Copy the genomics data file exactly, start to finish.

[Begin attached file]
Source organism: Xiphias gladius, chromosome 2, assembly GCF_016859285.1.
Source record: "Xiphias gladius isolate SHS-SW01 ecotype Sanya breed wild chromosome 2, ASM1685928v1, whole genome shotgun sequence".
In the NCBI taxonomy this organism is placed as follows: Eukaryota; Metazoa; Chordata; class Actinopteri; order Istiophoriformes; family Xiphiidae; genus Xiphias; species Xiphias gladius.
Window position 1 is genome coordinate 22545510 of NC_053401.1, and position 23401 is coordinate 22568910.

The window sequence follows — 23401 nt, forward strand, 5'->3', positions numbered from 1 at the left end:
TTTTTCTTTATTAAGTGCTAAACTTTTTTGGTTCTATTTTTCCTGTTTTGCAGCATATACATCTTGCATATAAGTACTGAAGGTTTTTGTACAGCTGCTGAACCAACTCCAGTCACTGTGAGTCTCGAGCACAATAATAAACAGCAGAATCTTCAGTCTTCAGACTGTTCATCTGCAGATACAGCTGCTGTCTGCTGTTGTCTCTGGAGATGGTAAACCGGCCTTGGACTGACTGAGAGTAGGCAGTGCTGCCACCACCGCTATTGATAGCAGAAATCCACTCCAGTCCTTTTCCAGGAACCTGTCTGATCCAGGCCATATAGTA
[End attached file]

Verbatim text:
Source organism: Xiphias gladius, chromosome 2, assembly GCF_016859285.1.
Source record: "Xiphias gladius isolate SHS-SW01 ecotype Sanya breed wild chromosome 2, ASM1685928v1, whole genome shotgun sequence".
In the NCBI taxonomy this organism is placed as follows: Eukaryota; Metazoa; Chordata; class Actinopteri; order Istiophoriformes; family Xiphiidae; genus Xiphias; species Xiphias gladius.
Window position 1 is genome coordinate 22545510 of NC_053401.1, and position 23401 is coordinate 22568910.

The window sequence follows — 23401 nt, forward strand, 5'->3', positions numbered from 1 at the left end:
TTTTTCTTTATTAAGTGCTAAACTTTTTTGGTTCTATTTTTCCTGTTTTGCAGCATATACATCTTGCATATAAGTACTGAAGGTTTTTGTACAGCTGCTGAACCAACTCCAGTCACTGTGAGTCTCGAGCACAATAATAAACAGCAGAATCTTCAGTCTTCAGACTGTTCATCTGCAGATACAGCTGCTGTCTGCTGTTGTCTCTGGAGATGGTAAACCGGCCTTGGACTGACTGAGAGTAGGCAGTGCTGCCACCACCGCTATTGATAGCAGAAATCCACTCCAGTCCTTTTCCAGGAACCTGTCTGATCCAGGCCATATAGTA